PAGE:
Countless special effects, deceptively real animations and daring stunts that we wouldn't even dare in our wildest dreams: Hollywood likes to go all out to captivate viewers in their cinema seats. Director Dorota Kobiela and screenwriter Hugh Welchman, on the other hand, manage without chases and exploding backdrops. They rely solely on the power of painting. And the result is no less haunting than some 3D blockbusters!
For their feature film "Loving Vincent", which dramatizes van Gogh's death and the exact circumstances surrounding it, the duo brought real oil paints to fascinating life for the first time. A size comparison makes it clear how much work this pioneering work required: spread out, the paintings by Vincent van Gogh used would cover the metropolis of London and the whole of Manhattan at the same time.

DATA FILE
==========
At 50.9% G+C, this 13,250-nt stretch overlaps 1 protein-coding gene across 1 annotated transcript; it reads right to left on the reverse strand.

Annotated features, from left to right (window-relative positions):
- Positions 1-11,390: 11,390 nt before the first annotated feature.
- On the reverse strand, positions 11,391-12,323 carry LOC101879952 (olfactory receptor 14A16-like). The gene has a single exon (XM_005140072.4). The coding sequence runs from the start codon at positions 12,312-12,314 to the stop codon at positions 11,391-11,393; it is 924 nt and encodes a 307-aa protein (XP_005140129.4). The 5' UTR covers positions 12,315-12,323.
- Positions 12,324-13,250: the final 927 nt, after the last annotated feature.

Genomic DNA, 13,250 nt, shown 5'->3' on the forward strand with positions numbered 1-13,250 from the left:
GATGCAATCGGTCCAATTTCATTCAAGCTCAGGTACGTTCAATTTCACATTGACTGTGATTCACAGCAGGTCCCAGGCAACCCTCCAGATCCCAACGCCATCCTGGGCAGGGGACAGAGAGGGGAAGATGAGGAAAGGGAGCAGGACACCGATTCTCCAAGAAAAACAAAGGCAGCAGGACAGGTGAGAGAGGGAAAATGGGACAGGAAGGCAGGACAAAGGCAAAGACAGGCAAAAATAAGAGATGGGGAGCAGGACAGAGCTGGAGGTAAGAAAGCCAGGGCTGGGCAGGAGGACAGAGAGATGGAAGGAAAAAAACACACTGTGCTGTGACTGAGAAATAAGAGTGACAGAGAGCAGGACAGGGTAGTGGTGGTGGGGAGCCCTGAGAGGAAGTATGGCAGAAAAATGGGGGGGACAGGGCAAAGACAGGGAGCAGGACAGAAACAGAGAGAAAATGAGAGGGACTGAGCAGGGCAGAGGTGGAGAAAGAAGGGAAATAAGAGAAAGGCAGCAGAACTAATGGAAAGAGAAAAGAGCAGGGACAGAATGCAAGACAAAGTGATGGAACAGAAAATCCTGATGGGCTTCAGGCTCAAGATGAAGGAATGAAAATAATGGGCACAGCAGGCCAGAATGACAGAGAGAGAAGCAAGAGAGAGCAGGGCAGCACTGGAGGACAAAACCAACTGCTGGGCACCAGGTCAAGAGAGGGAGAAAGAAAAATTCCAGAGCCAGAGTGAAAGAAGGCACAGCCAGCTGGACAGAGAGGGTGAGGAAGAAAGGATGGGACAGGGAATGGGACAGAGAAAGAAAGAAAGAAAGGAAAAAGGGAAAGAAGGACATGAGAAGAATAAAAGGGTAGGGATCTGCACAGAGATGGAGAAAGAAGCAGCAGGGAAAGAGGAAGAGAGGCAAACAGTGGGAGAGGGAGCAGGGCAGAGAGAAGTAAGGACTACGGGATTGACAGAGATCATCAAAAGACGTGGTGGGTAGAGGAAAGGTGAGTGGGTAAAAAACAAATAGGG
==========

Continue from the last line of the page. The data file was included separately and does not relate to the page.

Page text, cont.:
However, before his works began to move, each scene was extensively pre-shot with real actors. You're already looking forward to a making-of to find out more about this sophisticated technology. "Loving Vincent" is not only worth seeing because of the flood of pictures, no, the story is also sweeping. No slightly dusty artist biography is offered here, but an unexpected, exciting thriller.
A short plot teaser: After receiving a letter from the famous painter from his father, young Armand Roulin sets out to find out more about his life. On his journey, he quickly suspects that the van Goghs might not have committed suicide after all. Together with contemporary witnesses, such as the doctor Dr. Gachet and his daughter Marguerite, Roulin goes in search of the truth. Sounds like an Oscar? It wouldn't be the first for screenwriter Hugh Welchman.